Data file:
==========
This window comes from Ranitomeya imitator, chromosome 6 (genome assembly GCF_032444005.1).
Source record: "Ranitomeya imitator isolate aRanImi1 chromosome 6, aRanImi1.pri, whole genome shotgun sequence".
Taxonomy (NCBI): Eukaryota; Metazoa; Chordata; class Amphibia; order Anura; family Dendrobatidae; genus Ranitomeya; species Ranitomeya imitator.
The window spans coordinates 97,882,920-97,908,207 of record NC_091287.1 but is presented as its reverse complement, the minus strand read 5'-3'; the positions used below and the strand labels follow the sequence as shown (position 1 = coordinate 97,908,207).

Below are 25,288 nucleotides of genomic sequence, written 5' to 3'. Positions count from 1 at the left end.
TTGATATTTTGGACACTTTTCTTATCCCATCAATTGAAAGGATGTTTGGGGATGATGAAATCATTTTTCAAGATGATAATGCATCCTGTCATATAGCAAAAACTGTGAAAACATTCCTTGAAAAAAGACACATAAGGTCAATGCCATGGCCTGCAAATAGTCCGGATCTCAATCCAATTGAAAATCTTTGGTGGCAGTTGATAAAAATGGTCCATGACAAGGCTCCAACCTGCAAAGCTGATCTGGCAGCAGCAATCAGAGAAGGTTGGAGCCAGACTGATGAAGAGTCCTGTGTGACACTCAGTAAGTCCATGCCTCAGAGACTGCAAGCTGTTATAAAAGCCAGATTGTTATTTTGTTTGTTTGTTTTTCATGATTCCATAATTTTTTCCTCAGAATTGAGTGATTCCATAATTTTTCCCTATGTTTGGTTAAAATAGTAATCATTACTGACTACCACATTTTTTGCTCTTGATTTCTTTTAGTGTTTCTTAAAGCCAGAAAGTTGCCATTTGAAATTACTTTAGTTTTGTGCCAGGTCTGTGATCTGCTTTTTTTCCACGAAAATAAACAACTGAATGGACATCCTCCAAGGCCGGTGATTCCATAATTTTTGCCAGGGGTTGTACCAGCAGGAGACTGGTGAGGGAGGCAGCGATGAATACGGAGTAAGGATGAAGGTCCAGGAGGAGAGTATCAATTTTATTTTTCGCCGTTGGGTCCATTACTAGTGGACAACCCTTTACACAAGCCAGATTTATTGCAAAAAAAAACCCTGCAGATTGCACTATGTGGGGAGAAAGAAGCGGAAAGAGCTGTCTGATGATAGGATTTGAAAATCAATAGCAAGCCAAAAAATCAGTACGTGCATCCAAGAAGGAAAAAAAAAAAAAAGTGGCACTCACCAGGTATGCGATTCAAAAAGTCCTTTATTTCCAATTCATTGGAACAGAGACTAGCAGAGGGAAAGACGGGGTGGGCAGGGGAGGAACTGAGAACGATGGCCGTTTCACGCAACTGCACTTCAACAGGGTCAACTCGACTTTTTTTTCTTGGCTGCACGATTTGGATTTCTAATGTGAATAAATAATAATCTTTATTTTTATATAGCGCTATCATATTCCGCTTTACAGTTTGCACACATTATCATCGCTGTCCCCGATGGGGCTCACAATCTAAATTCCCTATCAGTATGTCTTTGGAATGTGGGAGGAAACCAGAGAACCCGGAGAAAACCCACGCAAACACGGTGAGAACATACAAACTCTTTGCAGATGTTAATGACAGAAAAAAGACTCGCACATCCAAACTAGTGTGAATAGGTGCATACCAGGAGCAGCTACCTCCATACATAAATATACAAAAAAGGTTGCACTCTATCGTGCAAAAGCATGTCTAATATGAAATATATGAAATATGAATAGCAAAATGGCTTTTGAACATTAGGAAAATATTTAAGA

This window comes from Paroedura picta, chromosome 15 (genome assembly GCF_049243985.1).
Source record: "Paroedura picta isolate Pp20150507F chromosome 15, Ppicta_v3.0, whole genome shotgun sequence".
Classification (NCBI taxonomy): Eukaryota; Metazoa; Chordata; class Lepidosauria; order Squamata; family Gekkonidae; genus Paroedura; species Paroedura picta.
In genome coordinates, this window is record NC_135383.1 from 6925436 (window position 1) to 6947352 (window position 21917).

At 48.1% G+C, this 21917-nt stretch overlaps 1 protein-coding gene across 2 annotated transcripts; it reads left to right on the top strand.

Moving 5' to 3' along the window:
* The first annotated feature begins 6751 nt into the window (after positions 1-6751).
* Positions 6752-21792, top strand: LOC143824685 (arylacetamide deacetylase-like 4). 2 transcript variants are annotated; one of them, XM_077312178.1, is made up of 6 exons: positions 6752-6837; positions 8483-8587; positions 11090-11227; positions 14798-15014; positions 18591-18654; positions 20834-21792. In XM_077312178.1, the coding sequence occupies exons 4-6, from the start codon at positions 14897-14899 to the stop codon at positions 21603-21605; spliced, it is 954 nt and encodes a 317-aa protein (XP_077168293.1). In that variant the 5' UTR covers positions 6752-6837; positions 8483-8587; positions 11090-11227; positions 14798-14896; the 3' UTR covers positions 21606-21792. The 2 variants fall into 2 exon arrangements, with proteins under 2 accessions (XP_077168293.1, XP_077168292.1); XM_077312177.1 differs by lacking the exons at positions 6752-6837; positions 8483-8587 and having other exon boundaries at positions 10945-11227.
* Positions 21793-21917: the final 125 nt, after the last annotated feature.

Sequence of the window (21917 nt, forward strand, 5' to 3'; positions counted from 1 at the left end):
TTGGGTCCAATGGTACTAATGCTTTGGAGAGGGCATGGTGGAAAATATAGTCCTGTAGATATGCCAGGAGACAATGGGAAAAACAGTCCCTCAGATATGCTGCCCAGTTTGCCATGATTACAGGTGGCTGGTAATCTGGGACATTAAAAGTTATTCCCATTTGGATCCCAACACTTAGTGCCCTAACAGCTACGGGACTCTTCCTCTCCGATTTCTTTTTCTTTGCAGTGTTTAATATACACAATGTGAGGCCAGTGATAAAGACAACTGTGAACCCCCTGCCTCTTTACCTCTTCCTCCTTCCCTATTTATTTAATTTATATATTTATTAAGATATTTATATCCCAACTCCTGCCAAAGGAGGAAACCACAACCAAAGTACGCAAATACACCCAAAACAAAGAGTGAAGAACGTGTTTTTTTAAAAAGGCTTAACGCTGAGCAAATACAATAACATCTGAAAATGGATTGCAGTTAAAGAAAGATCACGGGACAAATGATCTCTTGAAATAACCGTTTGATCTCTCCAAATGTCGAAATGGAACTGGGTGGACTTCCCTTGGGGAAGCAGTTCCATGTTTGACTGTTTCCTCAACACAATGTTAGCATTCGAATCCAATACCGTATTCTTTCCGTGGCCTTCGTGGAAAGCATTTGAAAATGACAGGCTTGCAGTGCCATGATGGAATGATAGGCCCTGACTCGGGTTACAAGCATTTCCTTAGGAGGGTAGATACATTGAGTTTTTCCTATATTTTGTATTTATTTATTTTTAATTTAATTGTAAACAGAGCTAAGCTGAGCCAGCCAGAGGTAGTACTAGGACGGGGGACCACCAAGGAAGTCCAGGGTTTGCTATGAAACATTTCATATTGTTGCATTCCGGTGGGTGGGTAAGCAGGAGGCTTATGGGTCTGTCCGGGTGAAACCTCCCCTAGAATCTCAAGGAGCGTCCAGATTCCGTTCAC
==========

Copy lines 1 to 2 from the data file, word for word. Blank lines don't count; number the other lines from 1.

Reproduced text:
This window comes from Ranitomeya imitator, chromosome 6 (genome assembly GCF_032444005.1).
Source record: "Ranitomeya imitator isolate aRanImi1 chromosome 6, aRanImi1.pri, whole genome shotgun sequence".